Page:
3. Make sure that your CTA’s are relevant to the content they’re featured upon.

    If you take the approach of layering in another call-to-action on your thank you page, you have to make sure it’s relevant to the conversion path it’s attached to.

    A good example would be:

    Someone notices an SEO event being hosted by your company and registers to attend; on the thank you page you confirm their spot at this event and also offer them a guide on the most popular SEO predictions for the coming year.

    A bad example would be:

    Someone downloads your guide that introduces the industry you’re operating in and on your thank you page you offer them a premium account purchase offer.

  4. Make sure your form fields & length are appropriate.

    You wouldn’t ask someone to marry you on the first date (at least I hope you wouldn’t); this “rule of thumb” applies to your forms featured across your website and on your landing pages.

    If someone’s signing up for your newsletter it may be best to just offer a single field where they can drop their email and move on without even being directed to any kind of thank you page.

    If a person is downloading a lengthy white paper or requesting detailed product information, this is a situation where you can afford to ask questions such as what their role is within their company, their last name, phone number, etc.

    Always be aware of the stage your visitor will likely be in when interacting with a given web form and landing page; your buyer personas will guide you to ensure that you’re not asking too much or too little.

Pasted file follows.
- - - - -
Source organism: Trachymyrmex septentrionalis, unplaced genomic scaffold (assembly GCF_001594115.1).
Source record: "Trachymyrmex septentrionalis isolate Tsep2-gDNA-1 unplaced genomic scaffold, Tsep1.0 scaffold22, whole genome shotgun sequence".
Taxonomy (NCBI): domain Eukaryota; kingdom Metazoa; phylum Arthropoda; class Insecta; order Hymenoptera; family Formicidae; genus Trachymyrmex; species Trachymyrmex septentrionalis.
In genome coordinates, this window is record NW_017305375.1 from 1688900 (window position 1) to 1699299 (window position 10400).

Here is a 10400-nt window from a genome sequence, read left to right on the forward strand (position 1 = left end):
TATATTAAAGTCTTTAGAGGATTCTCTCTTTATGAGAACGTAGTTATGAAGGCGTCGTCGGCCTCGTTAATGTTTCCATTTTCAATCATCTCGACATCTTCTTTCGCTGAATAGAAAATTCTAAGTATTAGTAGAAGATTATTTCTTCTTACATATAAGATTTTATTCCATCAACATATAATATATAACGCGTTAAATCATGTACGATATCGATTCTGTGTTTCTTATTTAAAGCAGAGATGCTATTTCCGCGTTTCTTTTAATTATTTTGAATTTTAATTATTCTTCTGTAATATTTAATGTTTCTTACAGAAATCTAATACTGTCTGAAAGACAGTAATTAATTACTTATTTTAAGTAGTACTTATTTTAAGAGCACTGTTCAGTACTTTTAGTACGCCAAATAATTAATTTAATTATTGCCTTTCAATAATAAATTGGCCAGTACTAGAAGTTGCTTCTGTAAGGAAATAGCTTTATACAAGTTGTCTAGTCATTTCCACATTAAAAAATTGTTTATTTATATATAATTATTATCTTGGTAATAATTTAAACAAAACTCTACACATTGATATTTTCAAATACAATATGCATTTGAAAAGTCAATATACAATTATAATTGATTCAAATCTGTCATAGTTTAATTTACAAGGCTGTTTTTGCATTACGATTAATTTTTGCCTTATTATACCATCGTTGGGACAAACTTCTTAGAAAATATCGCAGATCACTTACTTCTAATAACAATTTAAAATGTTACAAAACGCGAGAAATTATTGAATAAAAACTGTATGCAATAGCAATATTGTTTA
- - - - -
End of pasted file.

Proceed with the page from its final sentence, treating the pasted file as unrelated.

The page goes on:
5. Deliver on your promises (and decide how).

    As mentioned before, when someone subscribes to a newsletter you don’t want to redirect them to a fancy thank you page. Your best bet here is to allow them to continue browsing your website and perhaps drop them into a drip campaign that sends out a series of emails introducing topics, events and content that may be of interest.

    When it comes to content downloads, for example, you have some options. Perhaps after clicking submit you redirect them to their pdf url, showcasing the content on-screen. If you take this approach you may want to have a submitter email that’s triggered automatically containing a link to their redeemed content for later viewing purposes.

    Regardless of the way you deliver on your promise, make sure you deliver. Aside from that, always think to yourself, “what should the next-step be here?” This will guide you in how to layer your CTA’s.

  6. Use the right language.

    The words that we use carry a lot of weight. What we mean by that is, know who you’re speaking to.

    Certain people may take a very great liking to the word “free” whereas another group may prefer the word “complimentary.”

    You know your audience best, so make sure you’re speaking their language; I’m sure you catch my drift.


Getting started with lead conversion paths can feel like a daunting process, but keep the things we’ve outlined throughout this post in mind and you’ll find yourself able to conceive and construct love-able lead conversion paths in no time!

If you haven’t already, you can get started with Leadsius for free by clicking here.

Whether you have an account or not, click below to see first-hand how you can begin creating love-able lead conversion paths for your small-to-medium business.

Click here to book a free demo of Leadsius!